• Hm…lucky you! Little Satis has a quite a clever scheme in which he tells each of us that he likes the other’s cooking better, prompting us to try even harder. Of course, he’s the one who benefits…

    • It’s particularly fun when they’re not yours. I’m always reminded of the joke: the difference between a son and a nephew is you can give the nephew back. But you’re right – it can be completely unpredictable how they’ll approach any given situation, building on the limited world of experience they have to try and decipher their surroundings. Funny little things.

  13. My two year old is definitely more mature than me. If I cry out in frustration at something small going wrong, he will come over and ask: “Matter, Mummy?”. Then he strokes my head and says: “Oh, Mummy, never mind.”

  14. Wonderful!

    So many truths in your post. I found it warm and engaging.

    My stepdaughter amazes my girlfriend and me everyday. Sometimes, it’s like she’s our best-friend mediating our disagreements, playing both sides objectively. Other times, she’s a frustrating brat arguing with us about homework. One minute she’s dishing us dirt about her father’s side of the family. A minute later, she’s unable to sleep because a story hasn’t been read to her. It’s complicated and beautiful at the same time.

    I understand. Trust me, I understand.

    Thanks for posting!

    Keep it up!

    • It does swing wildly back and forth, doesn’t it? Little Satis can get into a terrible fury over the smallest things (like a premature teenager, which is worrying), and then talk completely logically and sensibly about some other problem. All part of discovering yourself, I suppose.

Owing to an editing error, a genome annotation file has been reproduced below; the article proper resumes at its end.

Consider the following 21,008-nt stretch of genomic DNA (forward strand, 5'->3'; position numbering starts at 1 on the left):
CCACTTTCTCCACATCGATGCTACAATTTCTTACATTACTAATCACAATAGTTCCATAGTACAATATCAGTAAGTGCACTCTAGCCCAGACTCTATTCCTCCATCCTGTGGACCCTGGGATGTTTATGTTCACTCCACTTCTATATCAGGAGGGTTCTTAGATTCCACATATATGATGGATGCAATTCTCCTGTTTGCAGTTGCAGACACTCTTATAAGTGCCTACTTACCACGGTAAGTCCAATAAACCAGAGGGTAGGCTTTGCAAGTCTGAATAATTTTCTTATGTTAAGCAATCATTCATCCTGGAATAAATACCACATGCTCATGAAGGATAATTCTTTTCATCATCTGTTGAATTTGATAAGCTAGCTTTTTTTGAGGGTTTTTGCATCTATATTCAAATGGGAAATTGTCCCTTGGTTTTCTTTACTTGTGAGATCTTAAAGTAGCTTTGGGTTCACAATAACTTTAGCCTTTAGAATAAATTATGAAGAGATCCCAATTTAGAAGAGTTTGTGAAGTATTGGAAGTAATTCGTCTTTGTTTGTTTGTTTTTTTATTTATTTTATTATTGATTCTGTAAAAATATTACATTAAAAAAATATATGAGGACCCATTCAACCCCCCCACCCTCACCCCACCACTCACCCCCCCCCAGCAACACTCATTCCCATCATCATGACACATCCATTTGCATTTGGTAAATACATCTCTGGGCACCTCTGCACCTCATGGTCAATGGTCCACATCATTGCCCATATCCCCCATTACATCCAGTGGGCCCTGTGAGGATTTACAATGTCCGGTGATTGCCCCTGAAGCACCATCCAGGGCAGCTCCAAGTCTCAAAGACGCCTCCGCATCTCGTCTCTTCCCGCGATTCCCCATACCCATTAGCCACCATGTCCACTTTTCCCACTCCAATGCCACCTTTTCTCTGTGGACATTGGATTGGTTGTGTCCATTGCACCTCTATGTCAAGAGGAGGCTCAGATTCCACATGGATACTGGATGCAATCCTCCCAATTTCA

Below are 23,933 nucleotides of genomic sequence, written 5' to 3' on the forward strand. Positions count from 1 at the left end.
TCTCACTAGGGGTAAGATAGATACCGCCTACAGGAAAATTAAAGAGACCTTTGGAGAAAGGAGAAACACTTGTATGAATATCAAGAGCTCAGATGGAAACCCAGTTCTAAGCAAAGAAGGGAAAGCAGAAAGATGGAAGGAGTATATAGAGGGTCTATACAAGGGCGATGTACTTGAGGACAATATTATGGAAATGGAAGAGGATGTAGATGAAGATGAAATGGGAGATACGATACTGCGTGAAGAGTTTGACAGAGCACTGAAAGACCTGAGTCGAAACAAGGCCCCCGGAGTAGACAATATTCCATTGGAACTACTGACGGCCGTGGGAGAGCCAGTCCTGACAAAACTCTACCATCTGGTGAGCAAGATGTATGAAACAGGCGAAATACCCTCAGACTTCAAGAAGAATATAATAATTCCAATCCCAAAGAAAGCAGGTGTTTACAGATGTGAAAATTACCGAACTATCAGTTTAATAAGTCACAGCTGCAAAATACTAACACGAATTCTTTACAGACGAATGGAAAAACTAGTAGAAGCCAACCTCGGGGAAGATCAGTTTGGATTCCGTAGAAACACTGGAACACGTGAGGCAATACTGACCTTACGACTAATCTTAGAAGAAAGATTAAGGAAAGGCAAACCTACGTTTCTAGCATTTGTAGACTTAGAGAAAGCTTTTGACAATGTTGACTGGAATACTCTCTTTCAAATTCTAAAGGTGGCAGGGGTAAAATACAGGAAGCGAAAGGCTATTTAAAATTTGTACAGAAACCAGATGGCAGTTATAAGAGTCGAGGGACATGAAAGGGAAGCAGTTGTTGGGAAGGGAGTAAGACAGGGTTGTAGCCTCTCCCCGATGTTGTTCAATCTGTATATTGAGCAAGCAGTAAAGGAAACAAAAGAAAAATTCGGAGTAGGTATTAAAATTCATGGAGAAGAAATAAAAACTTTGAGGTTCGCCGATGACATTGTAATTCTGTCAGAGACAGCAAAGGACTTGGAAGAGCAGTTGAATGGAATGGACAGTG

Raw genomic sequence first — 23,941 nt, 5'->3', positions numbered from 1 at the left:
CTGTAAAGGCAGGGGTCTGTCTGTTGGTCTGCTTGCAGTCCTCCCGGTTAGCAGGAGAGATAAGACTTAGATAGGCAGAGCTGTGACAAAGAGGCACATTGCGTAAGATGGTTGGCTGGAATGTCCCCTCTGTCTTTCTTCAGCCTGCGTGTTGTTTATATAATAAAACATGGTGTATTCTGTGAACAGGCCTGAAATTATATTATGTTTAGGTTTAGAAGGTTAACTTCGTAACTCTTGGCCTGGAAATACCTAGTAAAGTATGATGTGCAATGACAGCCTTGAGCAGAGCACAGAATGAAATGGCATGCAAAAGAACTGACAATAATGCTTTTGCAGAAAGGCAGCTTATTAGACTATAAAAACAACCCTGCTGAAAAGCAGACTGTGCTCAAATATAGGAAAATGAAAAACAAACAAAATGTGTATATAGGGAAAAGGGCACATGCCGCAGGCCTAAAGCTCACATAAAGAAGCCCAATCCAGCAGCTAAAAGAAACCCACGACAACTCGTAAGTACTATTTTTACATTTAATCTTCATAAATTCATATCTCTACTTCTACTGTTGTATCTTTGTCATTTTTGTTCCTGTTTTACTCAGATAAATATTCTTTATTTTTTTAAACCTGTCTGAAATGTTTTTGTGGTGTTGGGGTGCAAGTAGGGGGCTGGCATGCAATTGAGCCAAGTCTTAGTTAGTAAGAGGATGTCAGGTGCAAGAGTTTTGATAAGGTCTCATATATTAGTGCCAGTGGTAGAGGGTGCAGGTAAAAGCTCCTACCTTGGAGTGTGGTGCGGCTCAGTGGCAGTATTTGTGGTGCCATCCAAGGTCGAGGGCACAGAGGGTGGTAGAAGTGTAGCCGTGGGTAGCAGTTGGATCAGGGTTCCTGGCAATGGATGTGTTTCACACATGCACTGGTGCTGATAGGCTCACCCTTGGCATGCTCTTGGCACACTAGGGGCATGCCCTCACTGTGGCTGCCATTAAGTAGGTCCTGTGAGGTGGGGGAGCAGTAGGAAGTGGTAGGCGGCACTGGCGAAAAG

• I’ve heard that analogy before, but it really is apt. Particularly when he was little, he’d come out with some phrase or thought that he had picked up from us – but usually several months earlier! Almost like he was taking his time to internalize it, and find a way to put it into context.

  15. Ha! When my oldest was two, he couldn’t get a toy of his to work and being frustrated, he threw it on the floor and said “this fucko thing!” I was mortified, because I knew he had heard that from me. Now he’s 13 and knows way more than I do (at least when it comes to anything techie).
    Great post!
    Congratulations on being Freshly Pressed!

    • That is pretty funny (and awful at the same time). My wife used to get her mouth washed out if she used bad language; so far it hasn’t come to that, but we’ve got a bar of ivory standing by just in case.

      As for technology…I’m astonished how much they can discover on their own. One day I came home to find a picture of his old school on my iPad; entirely on his own, he had managed to search for it by name (Google correcting his spelling), find it on a map, and then somehow go into street view. He’d never been shown how to do any of this.